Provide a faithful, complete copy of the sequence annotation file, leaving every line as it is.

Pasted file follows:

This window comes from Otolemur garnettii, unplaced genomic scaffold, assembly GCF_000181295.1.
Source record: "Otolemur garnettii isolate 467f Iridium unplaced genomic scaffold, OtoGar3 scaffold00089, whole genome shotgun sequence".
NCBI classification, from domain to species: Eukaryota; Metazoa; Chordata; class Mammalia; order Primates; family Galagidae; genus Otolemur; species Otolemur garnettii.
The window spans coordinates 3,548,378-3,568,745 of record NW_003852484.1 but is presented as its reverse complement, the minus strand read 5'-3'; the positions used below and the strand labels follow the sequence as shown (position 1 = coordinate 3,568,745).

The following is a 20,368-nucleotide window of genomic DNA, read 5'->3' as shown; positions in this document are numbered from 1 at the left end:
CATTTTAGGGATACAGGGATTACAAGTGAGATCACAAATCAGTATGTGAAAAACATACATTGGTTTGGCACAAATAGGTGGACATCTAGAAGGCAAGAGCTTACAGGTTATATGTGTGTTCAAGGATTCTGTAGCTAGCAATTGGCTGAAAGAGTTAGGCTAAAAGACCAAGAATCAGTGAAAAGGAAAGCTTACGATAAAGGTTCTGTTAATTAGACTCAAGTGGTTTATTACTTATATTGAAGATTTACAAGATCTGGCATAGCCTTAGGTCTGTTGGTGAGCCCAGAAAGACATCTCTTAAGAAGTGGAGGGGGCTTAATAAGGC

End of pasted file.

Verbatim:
This window comes from Otolemur garnettii, unplaced genomic scaffold, assembly GCF_000181295.1.
Source record: "Otolemur garnettii isolate 467f Iridium unplaced genomic scaffold, OtoGar3 scaffold00089, whole genome shotgun sequence".
NCBI classification, from domain to species: Eukaryota; Metazoa; Chordata; class Mammalia; order Primates; family Galagidae; genus Otolemur; species Otolemur garnettii.
The window spans coordinates 3,548,378-3,568,745 of record NW_003852484.1 but is presented as its reverse complement, the minus strand read 5'-3'; the positions used below and the strand labels follow the sequence as shown (position 1 = coordinate 3,568,745).

The following is a 20,368-nucleotide window of genomic DNA, read 5'->3' as shown; positions in this document are numbered from 1 at the left end:
CATTTTAGGGATACAGGGATTACAAGTGAGATCACAAATCAGTATGTGAAAAACATACATTGGTTTGGCACAAATAGGTGGACATCTAGAAGGCAAGAGCTTACAGGTTATATGTGTGTTCAAGGATTCTGTAGCTAGCAATTGGCTGAAAGAGTTAGGCTAAAAGACCAAGAATCAGTGAAAAGGAAAGCTTACGATAAAGGTTCTGTTAATTAGACTCAAGTGGTTTATTACTTATATTGAAGATTTACAAGATCTGGCATAGCCTTAGGTCTGTTGGTGAGCCCAGAAAGACATCTCTTAAGAAGTGGAGGGGGCTTAATAAGGC